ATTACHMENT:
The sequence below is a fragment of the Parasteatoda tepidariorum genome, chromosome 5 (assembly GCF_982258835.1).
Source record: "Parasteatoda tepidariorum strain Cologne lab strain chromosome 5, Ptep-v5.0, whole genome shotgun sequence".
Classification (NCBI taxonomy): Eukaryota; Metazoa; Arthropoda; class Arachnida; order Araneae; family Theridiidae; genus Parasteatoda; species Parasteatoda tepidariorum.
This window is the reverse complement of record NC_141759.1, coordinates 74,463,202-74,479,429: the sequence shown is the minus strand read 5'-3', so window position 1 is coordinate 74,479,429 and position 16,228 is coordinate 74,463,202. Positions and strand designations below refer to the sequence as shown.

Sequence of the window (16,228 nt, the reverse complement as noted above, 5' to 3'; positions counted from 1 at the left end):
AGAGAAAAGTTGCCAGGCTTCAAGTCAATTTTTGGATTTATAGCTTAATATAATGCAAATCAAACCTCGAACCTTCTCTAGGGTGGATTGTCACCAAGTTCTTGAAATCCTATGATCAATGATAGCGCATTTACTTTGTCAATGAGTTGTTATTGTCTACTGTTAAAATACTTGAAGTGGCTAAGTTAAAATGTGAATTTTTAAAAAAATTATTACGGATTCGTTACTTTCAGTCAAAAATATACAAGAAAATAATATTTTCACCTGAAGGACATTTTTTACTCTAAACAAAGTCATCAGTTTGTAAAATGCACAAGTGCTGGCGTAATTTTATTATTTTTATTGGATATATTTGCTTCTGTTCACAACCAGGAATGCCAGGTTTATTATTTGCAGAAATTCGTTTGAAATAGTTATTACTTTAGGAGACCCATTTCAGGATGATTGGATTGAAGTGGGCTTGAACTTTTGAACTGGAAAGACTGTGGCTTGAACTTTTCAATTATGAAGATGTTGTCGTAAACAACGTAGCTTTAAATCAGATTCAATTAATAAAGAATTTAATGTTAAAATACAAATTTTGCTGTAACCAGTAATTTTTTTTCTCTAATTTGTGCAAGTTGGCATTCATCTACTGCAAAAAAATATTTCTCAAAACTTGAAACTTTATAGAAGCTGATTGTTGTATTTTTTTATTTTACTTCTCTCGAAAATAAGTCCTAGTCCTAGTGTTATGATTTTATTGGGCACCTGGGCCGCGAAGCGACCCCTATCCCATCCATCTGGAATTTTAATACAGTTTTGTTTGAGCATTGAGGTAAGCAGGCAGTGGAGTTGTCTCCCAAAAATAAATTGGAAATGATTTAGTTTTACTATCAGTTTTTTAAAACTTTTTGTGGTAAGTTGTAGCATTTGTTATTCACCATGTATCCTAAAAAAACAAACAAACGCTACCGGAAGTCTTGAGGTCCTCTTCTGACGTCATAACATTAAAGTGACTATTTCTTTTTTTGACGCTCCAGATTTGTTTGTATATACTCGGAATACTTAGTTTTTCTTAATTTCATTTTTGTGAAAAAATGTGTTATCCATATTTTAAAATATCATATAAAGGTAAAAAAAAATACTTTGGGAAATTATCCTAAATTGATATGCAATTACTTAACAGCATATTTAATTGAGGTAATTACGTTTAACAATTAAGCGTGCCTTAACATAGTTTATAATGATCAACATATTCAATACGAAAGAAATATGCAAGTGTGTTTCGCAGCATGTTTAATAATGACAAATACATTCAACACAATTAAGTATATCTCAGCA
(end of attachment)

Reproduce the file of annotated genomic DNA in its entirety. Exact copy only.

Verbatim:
The sequence below is a fragment of the Parasteatoda tepidariorum genome, chromosome 5 (assembly GCF_982258835.1).
Source record: "Parasteatoda tepidariorum strain Cologne lab strain chromosome 5, Ptep-v5.0, whole genome shotgun sequence".
Classification (NCBI taxonomy): Eukaryota; Metazoa; Arthropoda; class Arachnida; order Araneae; family Theridiidae; genus Parasteatoda; species Parasteatoda tepidariorum.
This window is the reverse complement of record NC_141759.1, coordinates 74,463,202-74,479,429: the sequence shown is the minus strand read 5'-3', so window position 1 is coordinate 74,479,429 and position 16,228 is coordinate 74,463,202. Positions and strand designations below refer to the sequence as shown.

Sequence of the window (16,228 nt, the reverse complement as noted above, 5' to 3'; positions counted from 1 at the left end):
AGAGAAAAGTTGCCAGGCTTCAAGTCAATTTTTGGATTTATAGCTTAATATAATGCAAATCAAACCTCGAACCTTCTCTAGGGTGGATTGTCACCAAGTTCTTGAAATCCTATGATCAATGATAGCGCATTTACTTTGTCAATGAGTTGTTATTGTCTACTGTTAAAATACTTGAAGTGGCTAAGTTAAAATGTGAATTTTTAAAAAAATTATTACGGATTCGTTACTTTCAGTCAAAAATATACAAGAAAATAATATTTTCACCTGAAGGACATTTTTTACTCTAAACAAAGTCATCAGTTTGTAAAATGCACAAGTGCTGGCGTAATTTTATTATTTTTATTGGATATATTTGCTTCTGTTCACAACCAGGAATGCCAGGTTTATTATTTGCAGAAATTCGTTTGAAATAGTTATTACTTTAGGAGACCCATTTCAGGATGATTGGATTGAAGTGGGCTTGAACTTTTGAACTGGAAAGACTGTGGCTTGAACTTTTCAATTATGAAGATGTTGTCGTAAACAACGTAGCTTTAAATCAGATTCAATTAATAAAGAATTTAATGTTAAAATACAAATTTTGCTGTAACCAGTAATTTTTTTTCTCTAATTTGTGCAAGTTGGCATTCATCTACTGCAAAAAAATATTTCTCAAAACTTGAAACTTTATAGAAGCTGATTGTTGTATTTTTTTATTTTACTTCTCTCGAAAATAAGTCCTAGTCCTAGTGTTATGATTTTATTGGGCACCTGGGCCGCGAAGCGACCCCTATCCCATCCATCTGGAATTTTAATACAGTTTTGTTTGAGCATTGAGGTAAGCAGGCAGTGGAGTTGTCTCCCAAAAATAAATTGGAAATGATTTAGTTTTACTATCAGTTTTTTAAAACTTTTTGTGGTAAGTTGTAGCATTTGTTATTCACCATGTATCCTAAAAAAACAAACAAACGCTACCGGAAGTCTTGAGGTCCTCTTCTGACGTCATAACATTAAAGTGACTATTTCTTTTTTTGACGCTCCAGATTTGTTTGTATATACTCGGAATACTTAGTTTTTCTTAATTTCATTTTTGTGAAAAAATGTGTTATCCATATTTTAAAATATCATATAAAGGTAAAAAAAAATACTTTGGGAAATTATCCTAAATTGATATGCAATTACTTAACAGCATATTTAATTGAGGTAATTACGTTTAACAATTAAGCGTGCCTTAACATAGTTTATAATGATCAACATATTCAATACGAAAGAAATATGCAAGTGTGTTTCGCAGCATGTTTAATAATGACAAATACATTCAACACAATTAAGTATATCTCAGCA